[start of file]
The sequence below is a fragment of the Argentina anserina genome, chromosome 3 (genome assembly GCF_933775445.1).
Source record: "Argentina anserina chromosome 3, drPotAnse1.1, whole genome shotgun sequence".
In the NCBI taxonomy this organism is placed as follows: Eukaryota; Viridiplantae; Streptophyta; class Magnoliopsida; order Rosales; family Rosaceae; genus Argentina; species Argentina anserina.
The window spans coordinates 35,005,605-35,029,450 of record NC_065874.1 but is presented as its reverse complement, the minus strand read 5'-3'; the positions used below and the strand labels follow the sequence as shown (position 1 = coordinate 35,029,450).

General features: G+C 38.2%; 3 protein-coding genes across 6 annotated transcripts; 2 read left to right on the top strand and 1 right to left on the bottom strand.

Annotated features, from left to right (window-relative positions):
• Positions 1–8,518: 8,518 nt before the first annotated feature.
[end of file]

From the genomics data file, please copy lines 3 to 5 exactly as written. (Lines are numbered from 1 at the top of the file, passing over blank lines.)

In the NCBI taxonomy this organism is placed as follows: Eukaryota; Viridiplantae; Streptophyta; class Magnoliopsida; order Rosales; family Rosaceae; genus Argentina; species Argentina anserina.
The window spans coordinates 35,005,605-35,029,450 of record NC_065874.1 but is presented as its reverse complement, the minus strand read 5'-3'; the positions used below and the strand labels follow the sequence as shown (position 1 = coordinate 35,029,450).

General features: G+C 38.2%; 3 protein-coding genes across 6 annotated transcripts; 2 read left to right on the top strand and 1 right to left on the bottom strand.